Okay, this one is a little less about learning something new, but it’s still an awesome way to get your creative juices flowing and give your brain a break. All while laughing at the brilliance of this book. If you’re an adult who’s got both a little anger at the world and some colored pencils, this is the book for you! This book has forty creative and complex pictures which you can color in to your heart’s content, helping you relax and let off some steam. And the “classic and wonderfully original ideas, exclamations, and swear words” in the designs that you get color in don’t hurt either. Go check this out and have fun!

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5. Whimsical Stitches: A Modern Makers Book of Amigurumi Crochet Patterns by Lauren Espy

With Amigurumi, the Japanese art of crochet design, any crocheter, novice or advanced, can create these adorable little cuddly creations. Whimsical Stitches includes easy-to-follow patterns, pictures, and instructions so in no time you’ll have one of these amazing crafts to call your own. Espy has divided the patterns into five themes: In the Garden, At the Aquarium, Down on the Farm, At the Bakery, and At the Market. You’ll be able to explore a variety of fun and creative patterns and projects.

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6. Karakuri: How to Make Mechanical Paper Models That Move by Keisuke Saka and translated by Eri Hamaji

Karakuri are traditional Japanese mechanized puppets, and this book will teach you the intricacies—gears, cranks, cams, levers, etc.—behind these amazing creations. It includes pull-out pages so you can make your own while following the detailed and informative instructions and diagrams. Karakuri will also teach you about the physics behind how the puppets move and operate, so you actually learn about how it works and you’re not just following instructions blindly. If you’ve got a creative and imaginative spirit and a analytical mind ready to learn, this is the book for you!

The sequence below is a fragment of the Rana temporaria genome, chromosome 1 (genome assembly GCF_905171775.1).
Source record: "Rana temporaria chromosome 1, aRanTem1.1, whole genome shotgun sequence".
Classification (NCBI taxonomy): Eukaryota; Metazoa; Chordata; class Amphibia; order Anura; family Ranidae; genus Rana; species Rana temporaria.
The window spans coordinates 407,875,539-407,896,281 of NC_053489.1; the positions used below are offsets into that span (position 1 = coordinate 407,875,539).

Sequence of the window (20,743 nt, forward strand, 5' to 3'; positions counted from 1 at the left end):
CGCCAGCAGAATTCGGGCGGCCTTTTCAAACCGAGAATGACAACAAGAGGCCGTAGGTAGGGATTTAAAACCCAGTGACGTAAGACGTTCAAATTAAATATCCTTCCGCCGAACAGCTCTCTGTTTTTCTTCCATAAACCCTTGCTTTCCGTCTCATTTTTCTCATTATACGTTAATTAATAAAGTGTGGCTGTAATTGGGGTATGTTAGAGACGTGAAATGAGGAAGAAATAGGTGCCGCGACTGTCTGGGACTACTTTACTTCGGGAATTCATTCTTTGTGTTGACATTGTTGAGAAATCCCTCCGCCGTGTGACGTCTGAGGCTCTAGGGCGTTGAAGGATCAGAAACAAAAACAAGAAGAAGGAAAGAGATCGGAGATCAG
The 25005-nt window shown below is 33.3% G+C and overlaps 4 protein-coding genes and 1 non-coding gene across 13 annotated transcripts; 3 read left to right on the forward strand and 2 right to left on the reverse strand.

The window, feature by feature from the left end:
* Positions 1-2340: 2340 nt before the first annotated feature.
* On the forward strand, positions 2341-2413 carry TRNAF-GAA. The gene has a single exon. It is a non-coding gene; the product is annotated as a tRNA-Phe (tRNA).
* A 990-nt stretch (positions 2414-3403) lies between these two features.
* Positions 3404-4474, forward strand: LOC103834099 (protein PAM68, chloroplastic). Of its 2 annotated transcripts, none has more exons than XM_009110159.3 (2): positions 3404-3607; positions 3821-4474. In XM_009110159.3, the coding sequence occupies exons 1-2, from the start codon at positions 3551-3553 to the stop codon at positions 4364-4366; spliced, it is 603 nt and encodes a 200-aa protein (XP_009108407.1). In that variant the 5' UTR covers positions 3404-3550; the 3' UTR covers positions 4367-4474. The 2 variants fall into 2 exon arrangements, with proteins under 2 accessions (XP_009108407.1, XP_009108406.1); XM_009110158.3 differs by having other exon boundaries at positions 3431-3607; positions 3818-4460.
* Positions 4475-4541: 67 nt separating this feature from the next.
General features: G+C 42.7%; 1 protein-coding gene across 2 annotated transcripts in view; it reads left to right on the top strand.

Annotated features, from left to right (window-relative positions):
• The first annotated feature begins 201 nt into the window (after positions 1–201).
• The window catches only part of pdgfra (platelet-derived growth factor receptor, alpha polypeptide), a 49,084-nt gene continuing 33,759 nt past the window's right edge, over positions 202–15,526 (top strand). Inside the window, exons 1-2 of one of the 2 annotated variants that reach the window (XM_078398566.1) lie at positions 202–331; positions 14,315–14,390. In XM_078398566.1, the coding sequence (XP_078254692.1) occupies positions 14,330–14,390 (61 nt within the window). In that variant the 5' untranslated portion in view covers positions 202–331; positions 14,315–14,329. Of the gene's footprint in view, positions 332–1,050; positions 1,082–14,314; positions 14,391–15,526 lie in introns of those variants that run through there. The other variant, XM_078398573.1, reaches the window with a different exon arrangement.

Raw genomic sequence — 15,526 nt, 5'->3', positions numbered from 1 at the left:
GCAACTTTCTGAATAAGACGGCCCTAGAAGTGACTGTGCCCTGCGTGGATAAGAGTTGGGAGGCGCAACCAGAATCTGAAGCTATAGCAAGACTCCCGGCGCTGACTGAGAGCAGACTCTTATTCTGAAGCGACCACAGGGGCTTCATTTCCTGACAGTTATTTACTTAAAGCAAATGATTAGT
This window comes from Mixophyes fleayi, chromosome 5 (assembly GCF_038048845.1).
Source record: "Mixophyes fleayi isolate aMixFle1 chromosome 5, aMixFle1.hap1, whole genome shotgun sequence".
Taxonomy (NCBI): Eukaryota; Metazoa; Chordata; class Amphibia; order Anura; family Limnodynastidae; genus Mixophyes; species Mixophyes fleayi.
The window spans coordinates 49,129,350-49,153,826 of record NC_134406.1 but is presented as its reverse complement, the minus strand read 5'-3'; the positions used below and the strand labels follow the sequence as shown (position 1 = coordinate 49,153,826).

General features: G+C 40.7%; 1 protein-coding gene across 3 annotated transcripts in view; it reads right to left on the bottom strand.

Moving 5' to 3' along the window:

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7. Swiss Army Knife Whittling Book: Fun, Easy-to-Make Projects with Your Swiss Army Knife by Chris Lubkemann

This is another craft to be cautious about, but when you’ve learned how to turn nothing but a twig, a few minutes, and a Swiss Army Knife into forty-three unique, creative, useful objects, it’ll be worth it. This book includes step-by-step instructions for whittling basically everything, like utensils, knitting needles, a bow and arrow, animals, coasters, and so much more. Lubkemann also provides advice and information on how to choose your wood, how to sharpen your blade, and how to safely control your knife. So get those creative wheels turning, and learn how to whittle!

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8. Beeswax Alchemy: How to Make Your Own Soap, Candles, Balms, Creams, and Salves from the Hive by Petra Ahnert